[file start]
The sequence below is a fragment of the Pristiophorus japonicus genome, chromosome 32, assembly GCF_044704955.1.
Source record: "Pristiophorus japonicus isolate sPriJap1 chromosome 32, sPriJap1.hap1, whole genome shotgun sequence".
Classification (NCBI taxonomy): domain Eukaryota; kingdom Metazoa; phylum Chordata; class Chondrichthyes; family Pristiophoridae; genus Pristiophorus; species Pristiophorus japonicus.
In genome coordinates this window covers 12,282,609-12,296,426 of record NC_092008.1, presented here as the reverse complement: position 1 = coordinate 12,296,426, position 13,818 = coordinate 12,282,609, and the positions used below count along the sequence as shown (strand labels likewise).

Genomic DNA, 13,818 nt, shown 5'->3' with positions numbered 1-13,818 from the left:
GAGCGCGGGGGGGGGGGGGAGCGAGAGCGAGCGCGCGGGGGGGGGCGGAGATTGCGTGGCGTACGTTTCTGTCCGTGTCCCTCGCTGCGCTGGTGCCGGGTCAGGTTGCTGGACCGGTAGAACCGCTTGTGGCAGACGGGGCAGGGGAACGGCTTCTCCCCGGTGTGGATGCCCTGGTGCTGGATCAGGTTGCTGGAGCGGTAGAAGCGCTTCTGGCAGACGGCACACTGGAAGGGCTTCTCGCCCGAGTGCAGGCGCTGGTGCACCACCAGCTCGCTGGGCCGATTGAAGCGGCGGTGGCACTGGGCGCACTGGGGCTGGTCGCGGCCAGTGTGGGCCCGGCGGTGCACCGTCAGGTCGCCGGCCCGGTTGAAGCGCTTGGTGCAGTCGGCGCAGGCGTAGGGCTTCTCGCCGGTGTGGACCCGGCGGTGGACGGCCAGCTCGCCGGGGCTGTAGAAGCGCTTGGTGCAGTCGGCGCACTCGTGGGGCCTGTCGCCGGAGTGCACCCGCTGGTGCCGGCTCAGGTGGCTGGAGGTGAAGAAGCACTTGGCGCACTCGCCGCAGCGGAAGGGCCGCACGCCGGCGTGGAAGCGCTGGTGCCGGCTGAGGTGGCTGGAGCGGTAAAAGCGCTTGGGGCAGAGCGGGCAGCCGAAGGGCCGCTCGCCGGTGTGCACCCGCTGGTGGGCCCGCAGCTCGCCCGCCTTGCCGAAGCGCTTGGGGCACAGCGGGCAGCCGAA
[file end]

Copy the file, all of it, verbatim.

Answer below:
The sequence below is a fragment of the Pristiophorus japonicus genome, chromosome 32, assembly GCF_044704955.1.
Source record: "Pristiophorus japonicus isolate sPriJap1 chromosome 32, sPriJap1.hap1, whole genome shotgun sequence".
Classification (NCBI taxonomy): domain Eukaryota; kingdom Metazoa; phylum Chordata; class Chondrichthyes; family Pristiophoridae; genus Pristiophorus; species Pristiophorus japonicus.
In genome coordinates this window covers 12,282,609-12,296,426 of record NC_092008.1, presented here as the reverse complement: position 1 = coordinate 12,296,426, position 13,818 = coordinate 12,282,609, and the positions used below count along the sequence as shown (strand labels likewise).

Genomic DNA, 13,818 nt, shown 5'->3' with positions numbered 1-13,818 from the left:
GAGCGCGGGGGGGGGGGGGAGCGAGAGCGAGCGCGCGGGGGGGGGCGGAGATTGCGTGGCGTACGTTTCTGTCCGTGTCCCTCGCTGCGCTGGTGCCGGGTCAGGTTGCTGGACCGGTAGAACCGCTTGTGGCAGACGGGGCAGGGGAACGGCTTCTCCCCGGTGTGGATGCCCTGGTGCTGGATCAGGTTGCTGGAGCGGTAGAAGCGCTTCTGGCAGACGGCACACTGGAAGGGCTTCTCGCCCGAGTGCAGGCGCTGGTGCACCACCAGCTCGCTGGGCCGATTGAAGCGGCGGTGGCACTGGGCGCACTGGGGCTGGTCGCGGCCAGTGTGGGCCCGGCGGTGCACCGTCAGGTCGCCGGCCCGGTTGAAGCGCTTGGTGCAGTCGGCGCAGGCGTAGGGCTTCTCGCCGGTGTGGACCCGGCGGTGGACGGCCAGCTCGCCGGGGCTGTAGAAGCGCTTGGTGCAGTCGGCGCACTCGTGGGGCCTGTCGCCGGAGTGCACCCGCTGGTGCCGGCTCAGGTGGCTGGAGGTGAAGAAGCACTTGGCGCACTCGCCGCAGCGGAAGGGCCGCACGCCGGCGTGGAAGCGCTGGTGCCGGCTGAGGTGGCTGGAGCGGTAAAAGCGCTTGGGGCAGAGCGGGCAGCCGAAGGGCCGCTCGCCGGTGTGCACCCGCTGGTGGGCCCGCAGCTCGCCCGCCTTGCCGAAGCGCTTGGGGCACAGCGGGCAGCCGAA